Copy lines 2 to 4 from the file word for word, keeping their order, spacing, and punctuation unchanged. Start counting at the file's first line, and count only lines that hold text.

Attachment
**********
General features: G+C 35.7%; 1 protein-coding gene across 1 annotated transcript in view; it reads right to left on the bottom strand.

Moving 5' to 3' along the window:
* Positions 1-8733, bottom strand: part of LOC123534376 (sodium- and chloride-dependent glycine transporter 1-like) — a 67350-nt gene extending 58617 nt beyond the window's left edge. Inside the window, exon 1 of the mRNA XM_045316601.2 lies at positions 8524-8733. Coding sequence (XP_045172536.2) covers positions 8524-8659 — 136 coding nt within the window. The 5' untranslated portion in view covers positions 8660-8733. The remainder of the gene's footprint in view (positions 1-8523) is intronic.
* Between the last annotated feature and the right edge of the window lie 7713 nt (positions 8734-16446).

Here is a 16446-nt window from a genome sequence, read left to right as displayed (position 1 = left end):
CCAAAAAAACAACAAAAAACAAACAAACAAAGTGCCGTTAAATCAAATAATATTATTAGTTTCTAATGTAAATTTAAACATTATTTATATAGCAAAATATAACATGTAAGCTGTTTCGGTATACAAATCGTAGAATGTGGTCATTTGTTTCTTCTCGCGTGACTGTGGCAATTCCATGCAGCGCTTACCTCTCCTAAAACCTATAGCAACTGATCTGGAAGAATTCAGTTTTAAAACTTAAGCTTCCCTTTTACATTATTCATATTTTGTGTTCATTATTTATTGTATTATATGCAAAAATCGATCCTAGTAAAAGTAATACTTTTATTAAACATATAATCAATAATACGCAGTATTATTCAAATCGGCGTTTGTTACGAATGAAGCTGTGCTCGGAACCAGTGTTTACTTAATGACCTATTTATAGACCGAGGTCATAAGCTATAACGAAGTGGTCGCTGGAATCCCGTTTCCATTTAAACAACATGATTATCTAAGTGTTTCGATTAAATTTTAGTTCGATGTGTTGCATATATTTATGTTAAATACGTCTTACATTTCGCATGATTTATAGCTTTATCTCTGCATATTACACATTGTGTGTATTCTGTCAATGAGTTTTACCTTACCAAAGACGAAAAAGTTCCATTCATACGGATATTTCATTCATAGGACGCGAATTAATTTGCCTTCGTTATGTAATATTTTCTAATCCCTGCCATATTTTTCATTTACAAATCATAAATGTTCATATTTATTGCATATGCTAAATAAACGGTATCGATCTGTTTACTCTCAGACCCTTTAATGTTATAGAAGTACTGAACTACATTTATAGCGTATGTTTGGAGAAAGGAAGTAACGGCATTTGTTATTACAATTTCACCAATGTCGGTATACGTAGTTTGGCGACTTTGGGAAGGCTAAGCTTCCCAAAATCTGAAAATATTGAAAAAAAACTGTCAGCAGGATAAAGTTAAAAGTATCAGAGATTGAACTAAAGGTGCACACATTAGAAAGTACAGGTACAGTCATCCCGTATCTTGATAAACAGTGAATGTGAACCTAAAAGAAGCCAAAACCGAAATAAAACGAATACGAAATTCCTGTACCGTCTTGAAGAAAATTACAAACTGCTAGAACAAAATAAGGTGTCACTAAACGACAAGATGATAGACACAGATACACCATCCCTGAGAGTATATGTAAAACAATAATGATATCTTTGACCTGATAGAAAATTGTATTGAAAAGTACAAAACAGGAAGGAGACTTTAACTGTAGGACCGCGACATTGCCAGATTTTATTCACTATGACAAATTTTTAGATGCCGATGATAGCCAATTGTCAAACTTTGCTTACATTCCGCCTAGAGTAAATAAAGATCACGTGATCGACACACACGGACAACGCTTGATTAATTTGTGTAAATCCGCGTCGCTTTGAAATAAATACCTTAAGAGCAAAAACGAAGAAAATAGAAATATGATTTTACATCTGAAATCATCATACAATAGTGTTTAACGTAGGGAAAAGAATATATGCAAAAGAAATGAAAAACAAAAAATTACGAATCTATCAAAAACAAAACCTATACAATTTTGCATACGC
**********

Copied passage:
Moving 5' to 3' along the window:
* Positions 1-8733, bottom strand: part of LOC123534376 (sodium- and chloride-dependent glycine transporter 1-like) — a 67350-nt gene extending 58617 nt beyond the window's left edge. Inside the window, exon 1 of the mRNA XM_045316601.2 lies at positions 8524-8733. Coding sequence (XP_045172536.2) covers positions 8524-8659 — 136 coding nt within the window. The 5' untranslated portion in view covers positions 8660-8733. The remainder of the gene's footprint in view (positions 1-8523) is intronic.
* Between the last annotated feature and the right edge of the window lie 7713 nt (positions 8734-16446).